A number of toroidal engines of the prior art teach a toroidal construction in which a pair of rotors that operate in parallel, but spaced-apart planes are enclosed within a housing. Piston vanes are integrally formed or mounted on the rotors, with the faces of the vanes forming increasing or decreasing chambers as the rotors counter-rotate, i.e., rotate in opposite directions. Parmerlee (U.S. Pat. No. 3,702,746; 1972) discloses such a toroidal engine that is a free-piston gas generator. Intake and exhaust ports are provided in the wall of the housing, as are bypass recesses. Simultaneous combustion in two chambers, spaced 180 degrees apart, forces the vanes on each rotor that bound the combustion chamber to move apart, thereby causing the rotors to rotate and simultaneously increase the combustion and intake chambers and decrease the compression and exhaust chambers. Ports and/or bypass recesses are situated in the housing such that they are appropriately opened or closed by the side walls of the vanes as they rotate within the housing. Kim (U.S. Pat. No. 6,321,693; 2001) also discloses an internal combustion engine having a rotor-piston-housing configuration similar to that of Parmerlee. In the Kim engine, intake and exhaust valves are placed in close proximity to each other on the housing, spaced 90 degrees apart. These engines solve some of the inefficiencies and force-balance problems inherent in a linearly reciprocating piston engine design that converts work output to rotary motion, because combustion is simultaneously taking place at two places 180 degrees apart within a torus. However, due to the configuration and engine construction, the forces exerted on the rotors and, thus, the housing are very high and will necessarily require very high-performance seals, problems that the designs of these engines do not solve. None of the disclosures for the toroidal engines of the prior art addresses cooling techniques to prevent overheating, warping, or destruction of the engine during routine operation.
What is needed, therefore, is an IC engine that provides superior performance with greater efficiency and reduced emissions. What is further needed is such an engine that is lighter in weight, smaller in size, and has fewer moving parts. What is yet further needed is such an engine in which the mechanical forces are dynamically balanced and the thermal stresses evenly distributed. What is still yet further needed is such an engine with reduced loads and requirements on seals, lubrication, and cooling.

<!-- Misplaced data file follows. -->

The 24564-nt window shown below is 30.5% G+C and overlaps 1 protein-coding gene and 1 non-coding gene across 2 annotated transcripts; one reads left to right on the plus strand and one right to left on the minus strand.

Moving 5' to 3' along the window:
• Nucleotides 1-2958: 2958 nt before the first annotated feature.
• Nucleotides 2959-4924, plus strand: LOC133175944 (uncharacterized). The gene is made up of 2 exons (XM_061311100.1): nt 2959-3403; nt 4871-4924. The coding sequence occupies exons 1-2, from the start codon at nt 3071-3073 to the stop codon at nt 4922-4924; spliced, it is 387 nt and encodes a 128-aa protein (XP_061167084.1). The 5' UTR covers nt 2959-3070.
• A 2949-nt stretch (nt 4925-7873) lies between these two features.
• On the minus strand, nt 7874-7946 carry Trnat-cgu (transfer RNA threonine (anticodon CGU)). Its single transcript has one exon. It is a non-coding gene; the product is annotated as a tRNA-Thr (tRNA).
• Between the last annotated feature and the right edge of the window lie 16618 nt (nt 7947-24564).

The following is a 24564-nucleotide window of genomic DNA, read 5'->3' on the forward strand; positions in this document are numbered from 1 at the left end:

For the reasons given above, it is an object of the present invention to provide an IC engine that provides superior performance and reduced emissions. It is a further object to provide such an engine that has fewer moving parts, is lighter in weight, and small in size than a conventional IC engine of comparable power. It is a yet further object to provide such an engine in which the mechanical forces are dynamically balanced and the thermal stresses evenly distributed. It is a still further object to provide such an engine that requires fewer and simpler seals and has reduced requirements for cooling and lubrication.
The above-cited objects have been achieved by providing a toroidal IC engine with free-moving pistons within an engine ring that is a torus. The torus is formed of two concentric rings, an inner engine ring and an outer ring. The two rings are sealed along two ring seams to form the complete torus. One set of pistons is affixed to the outer ring and another set of pistons is affixed to the inner engine ring. The pistons of each set are at a fixed interval relative to each other. The torus thus forms the chamber walls and the faces of the pistons form the boundaries of the chambers within the torus. Pressure applied to the faces of pistons forces the pistons to move, with the result that the inner and outer rings of the torus counter-rotate relative to one another and the pistons slide in the torus along the walls of the ring to which they are not affixed. For purposes of illustration and simplicity, the toroidal IC engine according to the present invention will be described hereinafter as being a four-stroke engine having eight pistons and eight chambers. Thus, four of the eight pistons are affixed to the outer ring at 90 degree intervals, and the four other pistons are affixed to the inner engine ring, also at 90 degree intervals. In an engine of this configuration, the torus contains two chambers for each stroke of the 4-stroke cycle, that is, two combustion chambers, two intake chambers, two compression chambers, and two exhaust chambers. Any two chambers going through the same stroke are spaced 180 degrees apart on the torus. When combustion occurs, the pressure change forces the two pistons bounding the two combustion chambers apart, effectively forcing the two rings to counter-rotate. Because the four pistons on a ring are fixed in a 90-degree spatial relationship to each other, the pressure changes in the two combustion chambers simultaneously force four chambers to increase and four chambers to decrease in volume. It should be understood that this engine is configurable with any number of pistons greater than one, depending on the size and power requirements of the engine. For example, the toroidal IC engine may also be constructed as a 2-stroke engine with six pistons. In this case, at any one stroke of the engine cycle, three chambers of the six chambers are combustion chambers and are fixed in a 120-degree spatial relationship to each other on the engine ring.